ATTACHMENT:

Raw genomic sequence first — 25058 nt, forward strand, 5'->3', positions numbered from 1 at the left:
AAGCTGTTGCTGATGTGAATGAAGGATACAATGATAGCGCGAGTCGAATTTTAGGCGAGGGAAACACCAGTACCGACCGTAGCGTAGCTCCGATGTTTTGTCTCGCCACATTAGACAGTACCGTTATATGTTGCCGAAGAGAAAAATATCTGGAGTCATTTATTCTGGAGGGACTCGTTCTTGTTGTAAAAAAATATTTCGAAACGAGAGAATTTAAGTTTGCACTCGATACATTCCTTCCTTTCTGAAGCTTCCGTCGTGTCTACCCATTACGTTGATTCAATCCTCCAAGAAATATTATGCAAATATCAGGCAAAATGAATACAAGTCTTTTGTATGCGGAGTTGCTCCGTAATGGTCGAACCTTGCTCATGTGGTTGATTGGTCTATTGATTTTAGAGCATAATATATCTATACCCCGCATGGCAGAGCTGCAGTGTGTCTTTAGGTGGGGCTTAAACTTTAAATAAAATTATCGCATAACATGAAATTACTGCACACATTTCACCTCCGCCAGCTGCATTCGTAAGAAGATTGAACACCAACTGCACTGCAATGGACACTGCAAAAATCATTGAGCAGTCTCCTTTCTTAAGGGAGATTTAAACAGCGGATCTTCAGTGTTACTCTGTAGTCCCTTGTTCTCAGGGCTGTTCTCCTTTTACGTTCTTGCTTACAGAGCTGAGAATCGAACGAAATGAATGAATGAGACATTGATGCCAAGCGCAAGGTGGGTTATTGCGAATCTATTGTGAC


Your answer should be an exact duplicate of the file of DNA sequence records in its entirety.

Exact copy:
Raw genomic sequence first — 25058 nt, forward strand, 5'->3', positions numbered from 1 at the left:
AAGCTGTTGCTGATGTGAATGAAGGATACAATGATAGCGCGAGTCGAATTTTAGGCGAGGGAAACACCAGTACCGACCGTAGCGTAGCTCCGATGTTTTGTCTCGCCACATTAGACAGTACCGTTATATGTTGCCGAAGAGAAAAATATCTGGAGTCATTTATTCTGGAGGGACTCGTTCTTGTTGTAAAAAAATATTTCGAAACGAGAGAATTTAAGTTTGCACTCGATACATTCCTTCCTTTCTGAAGCTTCCGTCGTGTCTACCCATTACGTTGATTCAATCCTCCAAGAAATATTATGCAAATATCAGGCAAAATGAATACAAGTCTTTTGTATGCGGAGTTGCTCCGTAATGGTCGAACCTTGCTCATGTGGTTGATTGGTCTATTGATTTTAGAGCATAATATATCTATACCCCGCATGGCAGAGCTGCAGTGTGTCTTTAGGTGGGGCTTAAACTTTAAATAAAATTATCGCATAACATGAAATTACTGCACACATTTCACCTCCGCCAGCTGCATTCGTAAGAAGATTGAACACCAACTGCACTGCAATGGACACTGCAAAAATCATTGAGCAGTCTCCTTTCTTAAGGGAGATTTAAACAGCGGATCTTCAGTGTTACTCTGTAGTCCCTTGTTCTCAGGGCTGTTCTCCTTTTACGTTCTTGCTTACAGAGCTGAGAATCGAACGAAATGAATGAATGAGACATTGATGCCAAGCGCAAGGTGGGTTATTGCGAATCTATTGTGAC